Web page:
Over the next several months, TruthtoTell will be taking a look at developments in rural Minnesota. For many urbanites, rural Minnesota is a riddle. Who lives there? How do they make a living? Can you get Starbucks coffee there? Do rural people eat more pie than city folk? Are they more religious? How come rural people seem so conservative? Do black people live in rural Minnesota? Gay people? Do rural people hate unions? Do farmers have to own 1,000 acres these days to make a profit? And, most basically of all: What do rural people want, anyway?
On Monday’s edition of TTT, we begin our series by focusing on the political map. During the last election cycle, DFL incumbents lost 11 legislative seats to Republicans, who won control of the state House of Representatives. As a result, many of the issues that we have been covering on TTT died or were watered down: Driving privileges for undocumented immigrants, the Felon Voting Restoration Act, needed expansion of transportation infrastructure, funding for pre-K, and environmental protections are just a few of the issues that might have been different, had the DFL managed to win those elections.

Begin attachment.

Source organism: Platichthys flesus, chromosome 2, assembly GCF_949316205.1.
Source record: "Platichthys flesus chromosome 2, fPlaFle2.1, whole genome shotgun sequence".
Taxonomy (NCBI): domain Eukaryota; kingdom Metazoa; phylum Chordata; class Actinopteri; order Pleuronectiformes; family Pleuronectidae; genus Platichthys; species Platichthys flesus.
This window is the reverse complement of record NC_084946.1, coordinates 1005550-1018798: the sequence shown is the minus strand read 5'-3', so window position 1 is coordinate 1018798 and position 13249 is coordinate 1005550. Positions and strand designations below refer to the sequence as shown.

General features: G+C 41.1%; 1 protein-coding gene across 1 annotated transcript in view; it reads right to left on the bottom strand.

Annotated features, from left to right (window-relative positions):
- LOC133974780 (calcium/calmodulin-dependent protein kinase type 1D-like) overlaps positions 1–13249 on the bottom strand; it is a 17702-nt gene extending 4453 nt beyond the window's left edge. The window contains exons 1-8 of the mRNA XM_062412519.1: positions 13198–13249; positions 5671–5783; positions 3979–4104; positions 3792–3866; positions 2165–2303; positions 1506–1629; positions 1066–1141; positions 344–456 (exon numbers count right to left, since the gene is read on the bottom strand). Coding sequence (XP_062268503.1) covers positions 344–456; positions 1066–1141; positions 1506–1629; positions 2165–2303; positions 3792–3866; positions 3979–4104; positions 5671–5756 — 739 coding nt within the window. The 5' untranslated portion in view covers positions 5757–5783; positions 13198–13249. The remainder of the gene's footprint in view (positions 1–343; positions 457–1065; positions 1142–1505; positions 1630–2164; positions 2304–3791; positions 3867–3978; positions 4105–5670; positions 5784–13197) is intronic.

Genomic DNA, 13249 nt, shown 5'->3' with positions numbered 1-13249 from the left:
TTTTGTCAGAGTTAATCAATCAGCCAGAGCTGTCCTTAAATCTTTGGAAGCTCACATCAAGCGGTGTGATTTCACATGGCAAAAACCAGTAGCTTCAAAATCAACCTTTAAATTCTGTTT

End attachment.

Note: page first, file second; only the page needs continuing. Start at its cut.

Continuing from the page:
So where did the DFL lose seats? And more importantly, why? Did Republicans have better candidates, more money, a superior campaign strategy? Was—and is—the philosophy of today’s Republican Party more in tune with a majority of rural voters? Or can the DFL reclaim those seats in the 2016 presidential year.
Joining TTT to help us answer these and other questions is Jim Niland, a longtime labor and political activist who served most recently as political and legislative director of AFSCME Council 5, one of the largest public employee unions in the state.